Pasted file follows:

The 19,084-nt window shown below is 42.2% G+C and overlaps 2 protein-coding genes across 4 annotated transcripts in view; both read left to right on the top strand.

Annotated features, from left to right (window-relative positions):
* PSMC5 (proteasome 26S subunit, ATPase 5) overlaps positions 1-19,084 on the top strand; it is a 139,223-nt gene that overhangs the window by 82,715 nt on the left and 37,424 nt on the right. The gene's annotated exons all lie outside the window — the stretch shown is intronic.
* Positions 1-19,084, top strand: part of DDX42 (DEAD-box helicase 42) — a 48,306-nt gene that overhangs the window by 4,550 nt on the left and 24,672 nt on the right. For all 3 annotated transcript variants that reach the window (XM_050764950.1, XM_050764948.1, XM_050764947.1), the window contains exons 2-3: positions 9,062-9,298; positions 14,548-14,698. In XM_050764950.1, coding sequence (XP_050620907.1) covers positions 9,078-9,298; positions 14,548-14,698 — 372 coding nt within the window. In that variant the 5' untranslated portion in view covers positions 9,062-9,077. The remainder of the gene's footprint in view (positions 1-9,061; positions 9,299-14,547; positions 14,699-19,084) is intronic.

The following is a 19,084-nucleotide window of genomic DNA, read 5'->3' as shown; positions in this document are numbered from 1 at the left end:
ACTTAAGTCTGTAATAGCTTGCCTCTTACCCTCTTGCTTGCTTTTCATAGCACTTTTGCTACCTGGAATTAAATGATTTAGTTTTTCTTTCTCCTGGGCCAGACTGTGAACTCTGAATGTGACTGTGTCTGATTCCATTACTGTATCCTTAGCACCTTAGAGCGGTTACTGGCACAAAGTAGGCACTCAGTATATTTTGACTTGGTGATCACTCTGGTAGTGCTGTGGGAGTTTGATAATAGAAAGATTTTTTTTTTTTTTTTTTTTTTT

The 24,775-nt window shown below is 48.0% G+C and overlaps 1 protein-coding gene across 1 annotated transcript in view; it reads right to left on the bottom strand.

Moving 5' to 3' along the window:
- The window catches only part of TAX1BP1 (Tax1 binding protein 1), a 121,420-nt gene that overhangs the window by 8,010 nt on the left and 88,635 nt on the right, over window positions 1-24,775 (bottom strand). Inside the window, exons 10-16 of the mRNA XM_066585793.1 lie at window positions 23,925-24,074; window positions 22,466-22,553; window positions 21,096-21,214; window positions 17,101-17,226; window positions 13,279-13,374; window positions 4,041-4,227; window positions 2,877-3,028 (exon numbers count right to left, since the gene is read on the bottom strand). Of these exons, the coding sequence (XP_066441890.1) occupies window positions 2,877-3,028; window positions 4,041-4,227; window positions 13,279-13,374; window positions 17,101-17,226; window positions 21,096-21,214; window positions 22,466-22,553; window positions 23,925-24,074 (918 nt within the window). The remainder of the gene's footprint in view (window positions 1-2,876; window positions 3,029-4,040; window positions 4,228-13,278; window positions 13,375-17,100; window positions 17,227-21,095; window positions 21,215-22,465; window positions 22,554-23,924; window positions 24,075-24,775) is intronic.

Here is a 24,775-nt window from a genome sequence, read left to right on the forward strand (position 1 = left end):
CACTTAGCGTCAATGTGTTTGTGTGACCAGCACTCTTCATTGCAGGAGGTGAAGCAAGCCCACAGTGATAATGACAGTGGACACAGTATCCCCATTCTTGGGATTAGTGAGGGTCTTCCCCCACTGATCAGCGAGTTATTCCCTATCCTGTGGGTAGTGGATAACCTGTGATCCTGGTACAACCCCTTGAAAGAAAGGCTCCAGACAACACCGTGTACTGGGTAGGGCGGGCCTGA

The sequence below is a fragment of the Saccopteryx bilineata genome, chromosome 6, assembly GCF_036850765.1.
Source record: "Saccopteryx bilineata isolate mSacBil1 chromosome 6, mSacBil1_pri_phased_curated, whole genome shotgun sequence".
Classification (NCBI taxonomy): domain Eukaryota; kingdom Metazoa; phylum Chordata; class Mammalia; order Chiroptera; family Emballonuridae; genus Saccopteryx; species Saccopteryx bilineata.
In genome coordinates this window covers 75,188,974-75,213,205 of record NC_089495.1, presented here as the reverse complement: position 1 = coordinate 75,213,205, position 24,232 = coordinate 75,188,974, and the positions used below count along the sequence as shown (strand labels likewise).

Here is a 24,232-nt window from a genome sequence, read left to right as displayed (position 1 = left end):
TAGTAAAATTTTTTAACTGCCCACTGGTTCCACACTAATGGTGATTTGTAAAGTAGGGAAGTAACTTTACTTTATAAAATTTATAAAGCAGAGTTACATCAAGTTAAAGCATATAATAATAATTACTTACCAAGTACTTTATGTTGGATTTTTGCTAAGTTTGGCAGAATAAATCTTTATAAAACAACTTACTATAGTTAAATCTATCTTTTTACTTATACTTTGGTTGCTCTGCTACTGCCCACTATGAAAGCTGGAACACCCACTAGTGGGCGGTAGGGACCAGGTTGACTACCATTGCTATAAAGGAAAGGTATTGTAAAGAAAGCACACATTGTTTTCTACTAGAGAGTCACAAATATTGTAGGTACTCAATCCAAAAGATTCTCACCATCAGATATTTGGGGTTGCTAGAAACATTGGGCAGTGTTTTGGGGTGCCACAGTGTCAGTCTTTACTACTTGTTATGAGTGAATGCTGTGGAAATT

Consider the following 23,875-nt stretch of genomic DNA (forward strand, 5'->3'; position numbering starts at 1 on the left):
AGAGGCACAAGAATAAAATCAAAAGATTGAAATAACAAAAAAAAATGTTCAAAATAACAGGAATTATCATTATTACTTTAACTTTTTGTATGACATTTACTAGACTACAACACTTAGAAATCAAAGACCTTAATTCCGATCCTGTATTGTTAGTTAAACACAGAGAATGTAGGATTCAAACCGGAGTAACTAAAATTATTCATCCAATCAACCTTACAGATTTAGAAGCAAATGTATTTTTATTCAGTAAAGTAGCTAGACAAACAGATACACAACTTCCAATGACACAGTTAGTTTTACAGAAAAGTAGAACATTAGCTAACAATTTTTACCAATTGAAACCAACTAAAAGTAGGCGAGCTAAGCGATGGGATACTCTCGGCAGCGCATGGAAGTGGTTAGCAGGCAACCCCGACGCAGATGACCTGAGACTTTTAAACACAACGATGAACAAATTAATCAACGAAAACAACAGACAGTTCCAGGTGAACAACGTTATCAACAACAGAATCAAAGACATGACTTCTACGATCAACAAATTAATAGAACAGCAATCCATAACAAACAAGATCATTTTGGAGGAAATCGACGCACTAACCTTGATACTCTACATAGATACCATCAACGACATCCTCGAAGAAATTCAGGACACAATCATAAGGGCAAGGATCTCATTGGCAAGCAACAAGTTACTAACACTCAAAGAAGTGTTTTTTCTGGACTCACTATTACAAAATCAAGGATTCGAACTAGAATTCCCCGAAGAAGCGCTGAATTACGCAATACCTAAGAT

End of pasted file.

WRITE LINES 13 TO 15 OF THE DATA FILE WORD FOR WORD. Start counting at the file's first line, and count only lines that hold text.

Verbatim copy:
Source record: "Saccopteryx bilineata isolate mSacBil1 chromosome 6, mSacBil1_pri_phased_curated, whole genome shotgun sequence".
Classification (NCBI taxonomy): domain Eukaryota; kingdom Metazoa; phylum Chordata; class Mammalia; order Chiroptera; family Emballonuridae; genus Saccopteryx; species Saccopteryx bilineata.
In genome coordinates this window covers 75,188,974-75,213,205 of record NC_089495.1, presented here as the reverse complement: position 1 = coordinate 75,213,205, position 24,232 = coordinate 75,188,974, and the positions used below count along the sequence as shown (strand labels likewise).